It took over half a decade for reasonably effective recycling systems to manage the recovery of plastics, yet just 9% of the 350 million tonnes of plastic created around the world globally is being recycled. It is the unmanaged loss that occurs somewhere between the bin and the waste disposal site that results in 8 million tonnes of plastic ending up in the ocean. It is clear that globally waste disposal systems are still not equipped to handle the amount of waste human society produces. For bioplastics to require specific conditions and facilities to break down, the goal for fewer gyres of litter floating in the ocean is not achieved. Future bioplastics must be designed to entirely break down harmlessly in naturally occurring conditions.
Markets and governments around the world acknowledge that it’s time to start phasing out the conventional plastic. Globally, emboldened by the Paris climate talks, nations and companies are regularly committing to new ways to find alternatives to fossil fuel dependence. France recently banned non-biodegradable plastic cutlery, plates, and cups. The UK has followed suit with promises to halt plastic straws, stirrers and cotton buds, and bans on plastic bags and other waste are increasing across nations, and bioplastics are ranking high on the agenda. Europe is the largest market for bioplastic packaging, holding almost a third of the shares in global bioplastic packaging consumption. Though by 2022, Europe will account for less than 10% of bioplastic production, which will be dominated by Thailand, India and China. Oil-poor nations that are resource dependant on other countries for the asset, like Europe and South America, are set to grow in material independence as the bioplastic market grows.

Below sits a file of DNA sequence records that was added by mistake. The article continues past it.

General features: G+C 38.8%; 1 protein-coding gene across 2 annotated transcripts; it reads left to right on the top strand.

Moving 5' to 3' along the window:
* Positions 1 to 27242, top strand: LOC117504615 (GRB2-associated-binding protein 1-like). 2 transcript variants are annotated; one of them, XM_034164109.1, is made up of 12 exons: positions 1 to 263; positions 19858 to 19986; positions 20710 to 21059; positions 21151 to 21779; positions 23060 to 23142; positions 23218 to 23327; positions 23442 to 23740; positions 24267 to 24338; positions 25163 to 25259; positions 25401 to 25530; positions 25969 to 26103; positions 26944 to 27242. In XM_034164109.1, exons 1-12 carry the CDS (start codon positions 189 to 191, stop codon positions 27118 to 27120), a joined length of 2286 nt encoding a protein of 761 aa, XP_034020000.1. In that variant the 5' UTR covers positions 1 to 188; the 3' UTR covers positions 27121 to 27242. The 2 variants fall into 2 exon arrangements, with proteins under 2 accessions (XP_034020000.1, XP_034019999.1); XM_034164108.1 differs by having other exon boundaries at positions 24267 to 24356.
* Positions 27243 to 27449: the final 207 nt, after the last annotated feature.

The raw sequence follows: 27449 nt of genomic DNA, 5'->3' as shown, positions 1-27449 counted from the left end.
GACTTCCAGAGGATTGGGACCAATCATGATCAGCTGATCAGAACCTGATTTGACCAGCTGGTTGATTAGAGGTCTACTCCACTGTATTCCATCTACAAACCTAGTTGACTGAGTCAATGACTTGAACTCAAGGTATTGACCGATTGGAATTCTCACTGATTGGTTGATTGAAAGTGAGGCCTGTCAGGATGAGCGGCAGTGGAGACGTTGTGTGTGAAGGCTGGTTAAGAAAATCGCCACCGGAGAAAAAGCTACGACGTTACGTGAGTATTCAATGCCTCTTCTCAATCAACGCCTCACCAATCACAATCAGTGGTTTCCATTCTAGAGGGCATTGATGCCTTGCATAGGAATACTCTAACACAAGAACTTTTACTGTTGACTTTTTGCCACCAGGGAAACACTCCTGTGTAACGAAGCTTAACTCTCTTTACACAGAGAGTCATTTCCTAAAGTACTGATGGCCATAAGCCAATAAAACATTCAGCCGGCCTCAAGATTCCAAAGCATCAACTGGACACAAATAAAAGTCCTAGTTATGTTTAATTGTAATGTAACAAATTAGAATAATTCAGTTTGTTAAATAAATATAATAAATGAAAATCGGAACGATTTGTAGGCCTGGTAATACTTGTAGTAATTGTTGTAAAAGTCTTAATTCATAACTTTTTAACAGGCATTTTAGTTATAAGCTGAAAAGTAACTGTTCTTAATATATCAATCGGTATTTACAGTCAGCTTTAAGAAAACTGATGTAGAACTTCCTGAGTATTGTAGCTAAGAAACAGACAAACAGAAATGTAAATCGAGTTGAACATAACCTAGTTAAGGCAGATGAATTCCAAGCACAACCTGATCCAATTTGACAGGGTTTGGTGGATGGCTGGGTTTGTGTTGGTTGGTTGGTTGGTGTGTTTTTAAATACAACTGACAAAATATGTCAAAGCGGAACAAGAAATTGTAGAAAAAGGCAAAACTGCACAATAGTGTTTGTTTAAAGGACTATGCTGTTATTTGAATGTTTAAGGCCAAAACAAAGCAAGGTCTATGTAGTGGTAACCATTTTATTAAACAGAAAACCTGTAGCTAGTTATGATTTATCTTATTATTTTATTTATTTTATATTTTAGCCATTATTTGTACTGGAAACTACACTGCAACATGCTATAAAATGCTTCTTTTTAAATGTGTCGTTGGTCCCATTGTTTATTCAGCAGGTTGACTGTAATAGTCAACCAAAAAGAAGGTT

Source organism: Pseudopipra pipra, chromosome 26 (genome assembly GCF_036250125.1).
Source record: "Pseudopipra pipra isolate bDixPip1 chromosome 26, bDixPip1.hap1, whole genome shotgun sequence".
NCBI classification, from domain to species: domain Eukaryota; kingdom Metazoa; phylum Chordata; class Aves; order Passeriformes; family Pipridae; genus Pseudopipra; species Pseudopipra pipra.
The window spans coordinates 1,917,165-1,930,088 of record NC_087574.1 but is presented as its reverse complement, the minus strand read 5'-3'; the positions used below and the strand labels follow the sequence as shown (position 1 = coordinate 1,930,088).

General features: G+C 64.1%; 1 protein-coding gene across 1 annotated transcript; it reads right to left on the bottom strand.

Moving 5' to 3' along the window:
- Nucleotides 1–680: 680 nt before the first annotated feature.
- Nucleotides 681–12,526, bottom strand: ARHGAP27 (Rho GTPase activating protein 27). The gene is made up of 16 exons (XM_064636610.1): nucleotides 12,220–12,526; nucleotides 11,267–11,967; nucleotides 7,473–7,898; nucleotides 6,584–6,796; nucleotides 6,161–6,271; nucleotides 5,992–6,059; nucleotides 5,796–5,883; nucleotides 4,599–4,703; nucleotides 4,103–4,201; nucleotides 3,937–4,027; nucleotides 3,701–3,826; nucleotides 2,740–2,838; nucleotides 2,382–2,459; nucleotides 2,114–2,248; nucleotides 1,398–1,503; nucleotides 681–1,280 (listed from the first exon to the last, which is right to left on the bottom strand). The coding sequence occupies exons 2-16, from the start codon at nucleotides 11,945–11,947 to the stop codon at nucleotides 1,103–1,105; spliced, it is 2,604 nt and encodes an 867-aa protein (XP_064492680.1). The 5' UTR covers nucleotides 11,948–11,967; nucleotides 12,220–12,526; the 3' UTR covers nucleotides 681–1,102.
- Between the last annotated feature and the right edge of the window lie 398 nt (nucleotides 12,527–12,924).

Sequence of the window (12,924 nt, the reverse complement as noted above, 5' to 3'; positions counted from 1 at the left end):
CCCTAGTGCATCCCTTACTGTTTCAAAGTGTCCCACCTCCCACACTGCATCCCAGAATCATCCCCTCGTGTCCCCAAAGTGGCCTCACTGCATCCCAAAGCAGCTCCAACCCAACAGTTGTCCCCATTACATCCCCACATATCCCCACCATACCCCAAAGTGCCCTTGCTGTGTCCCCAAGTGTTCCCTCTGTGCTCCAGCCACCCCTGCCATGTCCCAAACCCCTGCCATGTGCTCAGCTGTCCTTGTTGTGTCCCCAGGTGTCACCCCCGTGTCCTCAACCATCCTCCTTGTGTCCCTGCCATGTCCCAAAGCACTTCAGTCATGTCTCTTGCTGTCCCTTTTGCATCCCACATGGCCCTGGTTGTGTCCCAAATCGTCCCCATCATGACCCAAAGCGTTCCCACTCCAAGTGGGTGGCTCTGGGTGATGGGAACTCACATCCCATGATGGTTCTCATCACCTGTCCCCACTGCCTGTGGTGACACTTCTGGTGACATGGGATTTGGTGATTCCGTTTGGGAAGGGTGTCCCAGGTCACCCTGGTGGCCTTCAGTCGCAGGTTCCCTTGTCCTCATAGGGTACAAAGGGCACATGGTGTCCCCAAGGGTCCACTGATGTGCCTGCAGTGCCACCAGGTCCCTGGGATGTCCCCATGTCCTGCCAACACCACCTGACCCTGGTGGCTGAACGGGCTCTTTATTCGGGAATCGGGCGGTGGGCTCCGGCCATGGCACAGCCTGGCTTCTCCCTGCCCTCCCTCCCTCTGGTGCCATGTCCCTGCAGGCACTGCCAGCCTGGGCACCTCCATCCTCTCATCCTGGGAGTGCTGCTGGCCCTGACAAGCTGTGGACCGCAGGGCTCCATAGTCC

Innovations in materials that replicate the properties of plastics are being created from mushroom cultures, algae and even capturing methane to produce a solid mass. Countless material pioneers and scientists are working tirelessly to create a world where societal requirements do not come at an environmental cost. But it has taken 30 years for bioplastics to reach this inconsistent stage. While traditional petro-plastics are continuing to be produced and discarded of in millions of tonnes into the ocean, and current naturally-derived plastics are suffering the same fate, does the planet have time to wait for the research and development of bioplastics 3.0?